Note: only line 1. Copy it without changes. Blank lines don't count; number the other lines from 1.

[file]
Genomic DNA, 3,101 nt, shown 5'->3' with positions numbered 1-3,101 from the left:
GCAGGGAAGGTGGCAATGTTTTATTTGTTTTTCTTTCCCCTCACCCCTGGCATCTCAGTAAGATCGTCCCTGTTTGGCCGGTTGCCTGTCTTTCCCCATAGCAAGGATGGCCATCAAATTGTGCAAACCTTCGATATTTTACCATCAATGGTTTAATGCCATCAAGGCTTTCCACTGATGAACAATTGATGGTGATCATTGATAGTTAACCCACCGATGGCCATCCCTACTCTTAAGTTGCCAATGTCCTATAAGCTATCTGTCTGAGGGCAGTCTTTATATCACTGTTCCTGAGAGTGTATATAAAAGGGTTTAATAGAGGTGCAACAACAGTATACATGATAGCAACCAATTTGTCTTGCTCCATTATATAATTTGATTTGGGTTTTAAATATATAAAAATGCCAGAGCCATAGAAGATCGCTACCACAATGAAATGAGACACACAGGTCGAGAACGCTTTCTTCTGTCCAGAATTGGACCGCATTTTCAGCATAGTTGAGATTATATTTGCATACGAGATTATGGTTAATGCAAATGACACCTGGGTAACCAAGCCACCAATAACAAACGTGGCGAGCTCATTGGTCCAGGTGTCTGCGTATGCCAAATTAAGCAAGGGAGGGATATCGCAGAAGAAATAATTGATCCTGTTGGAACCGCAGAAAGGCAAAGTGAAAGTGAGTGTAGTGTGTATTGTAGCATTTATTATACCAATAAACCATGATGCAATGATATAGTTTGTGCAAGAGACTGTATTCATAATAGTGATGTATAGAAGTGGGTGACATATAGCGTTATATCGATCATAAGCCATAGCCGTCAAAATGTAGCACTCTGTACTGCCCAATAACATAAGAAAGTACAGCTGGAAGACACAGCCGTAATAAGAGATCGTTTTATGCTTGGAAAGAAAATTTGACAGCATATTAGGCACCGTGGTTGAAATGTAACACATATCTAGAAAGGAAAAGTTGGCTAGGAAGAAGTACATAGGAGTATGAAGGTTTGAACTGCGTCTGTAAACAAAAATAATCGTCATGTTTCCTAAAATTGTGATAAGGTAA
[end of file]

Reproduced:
Genomic DNA, 3,101 nt, shown 5'->3' with positions numbered 1-3,101 from the left: